Updated April 25: Vietnamese farmers who built their own helicopter may take to the air within a week, local press reports say. Officials inspected the craft on Wednesday, and are considering approving a limited flight test.
If official approval comes, it will be the end of a 5 year battle for Tran Quoc Hai and Le Van Danh, who have faced arrest and heavy financial losses in their quest to soar aloft in the boxy red chopper they built in Hai's tractor workshop.
Officials who inspected the chopper this week limited it to a low speed engine test, and would not allow pilot Hai to take to the air, according to Saigon's Tiep Thi newspaper.
The Vietnamese inventing duo are often described as farmers by local press because they come from an agricultural background. Hai is also an accomplished mechanic who runs a small agricultural machinery factory. Danh, who has provided much of the $20,000 spent on the project, invests in real estate. The photo below shows then next to their helicopter - Hai is on the right.
Based on an inspection of the chopper and Hai's workshop, defense ministry experts immediately said they were concerned about several aspects of the aircraft. The trial-and-error nature of the design process gives them particular cause for concern in a field which allows little room for error.
Will the home-made metal alloys used in critical parts such as rotor blades be strong enough, one expert asked. The tips of helicopter rotor blades move close to supersonic speeds, producing the craft's characteristic sound.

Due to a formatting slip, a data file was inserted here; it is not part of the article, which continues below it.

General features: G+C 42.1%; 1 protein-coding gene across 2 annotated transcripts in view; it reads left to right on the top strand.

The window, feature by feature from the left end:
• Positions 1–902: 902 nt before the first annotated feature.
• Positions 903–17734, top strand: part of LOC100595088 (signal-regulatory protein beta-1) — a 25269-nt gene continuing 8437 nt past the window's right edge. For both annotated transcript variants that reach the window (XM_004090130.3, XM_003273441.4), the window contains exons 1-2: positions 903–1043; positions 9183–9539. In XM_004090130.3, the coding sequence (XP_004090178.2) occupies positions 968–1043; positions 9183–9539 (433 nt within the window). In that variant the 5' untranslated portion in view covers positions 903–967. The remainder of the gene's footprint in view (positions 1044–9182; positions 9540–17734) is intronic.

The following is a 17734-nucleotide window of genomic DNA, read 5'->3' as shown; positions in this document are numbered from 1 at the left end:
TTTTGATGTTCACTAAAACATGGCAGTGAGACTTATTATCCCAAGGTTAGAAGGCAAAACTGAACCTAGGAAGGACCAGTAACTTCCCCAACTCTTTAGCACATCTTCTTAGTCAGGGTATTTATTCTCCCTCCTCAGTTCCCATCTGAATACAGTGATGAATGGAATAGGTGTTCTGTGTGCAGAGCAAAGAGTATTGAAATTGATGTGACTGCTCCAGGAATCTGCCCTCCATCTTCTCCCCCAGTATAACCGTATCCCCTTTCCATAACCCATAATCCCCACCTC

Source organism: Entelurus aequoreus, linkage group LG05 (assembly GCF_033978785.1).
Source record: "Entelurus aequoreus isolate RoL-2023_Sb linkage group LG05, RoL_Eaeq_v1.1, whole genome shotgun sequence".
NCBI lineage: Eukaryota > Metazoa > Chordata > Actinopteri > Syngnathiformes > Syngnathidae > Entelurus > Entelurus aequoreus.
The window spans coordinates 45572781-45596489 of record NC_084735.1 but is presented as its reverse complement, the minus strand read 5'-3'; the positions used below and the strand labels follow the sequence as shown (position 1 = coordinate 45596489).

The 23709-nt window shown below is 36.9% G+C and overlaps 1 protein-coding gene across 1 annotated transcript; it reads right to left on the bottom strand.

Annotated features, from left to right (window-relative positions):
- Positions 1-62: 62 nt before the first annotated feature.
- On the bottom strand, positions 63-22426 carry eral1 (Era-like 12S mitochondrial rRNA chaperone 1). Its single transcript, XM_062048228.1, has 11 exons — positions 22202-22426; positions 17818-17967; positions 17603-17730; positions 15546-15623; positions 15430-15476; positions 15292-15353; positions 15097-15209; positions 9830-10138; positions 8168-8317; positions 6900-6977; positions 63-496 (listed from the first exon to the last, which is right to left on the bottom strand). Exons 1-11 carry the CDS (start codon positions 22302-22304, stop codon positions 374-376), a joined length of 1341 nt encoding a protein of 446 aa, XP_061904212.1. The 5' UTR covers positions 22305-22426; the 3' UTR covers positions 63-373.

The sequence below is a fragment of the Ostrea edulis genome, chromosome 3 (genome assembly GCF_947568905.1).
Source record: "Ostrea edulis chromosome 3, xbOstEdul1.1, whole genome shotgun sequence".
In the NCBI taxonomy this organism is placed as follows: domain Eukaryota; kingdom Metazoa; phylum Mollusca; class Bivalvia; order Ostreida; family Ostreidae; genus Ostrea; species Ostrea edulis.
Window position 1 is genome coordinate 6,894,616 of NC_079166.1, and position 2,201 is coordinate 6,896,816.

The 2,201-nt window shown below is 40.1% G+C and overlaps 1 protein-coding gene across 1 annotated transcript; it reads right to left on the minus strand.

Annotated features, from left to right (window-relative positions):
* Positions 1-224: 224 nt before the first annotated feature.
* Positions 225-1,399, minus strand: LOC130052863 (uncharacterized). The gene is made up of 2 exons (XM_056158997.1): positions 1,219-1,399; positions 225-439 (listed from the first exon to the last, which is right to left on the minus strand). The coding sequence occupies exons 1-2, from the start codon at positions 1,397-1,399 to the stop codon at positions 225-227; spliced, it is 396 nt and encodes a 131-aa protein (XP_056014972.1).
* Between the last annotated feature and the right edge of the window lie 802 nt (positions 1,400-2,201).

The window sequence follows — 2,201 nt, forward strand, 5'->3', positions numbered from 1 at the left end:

A ministry pilot questioned the suitability of the Russian truck engine that powers the craft. Light military helicopters have twin 1400 horsepower engines, he said. The light-weight DIY chopper's engine is believed to produce less than 300 horsepower.
The officials said they would decide whether to permit the craft to proceed to a low level hovering flight test, or suggest changes, by next weekend .
The inventors have proposed various uses for their helicopter, including aerial observation, cattle herding, and spraying crops with pesticide.
Update April 13: The Vietnamese Defense Ministry has denied permission for a test flight of the helicopter in its current form, according to the Thanh Nien Daily News.
Update April 25: Tran Quoc Hai has appealed to Vietnam's prime minister, asking him to allow testing to continue. The prime minister intervened in the case late last year, telling government officials to proceed with a review of the helicopter, when it had appeared they might not do so.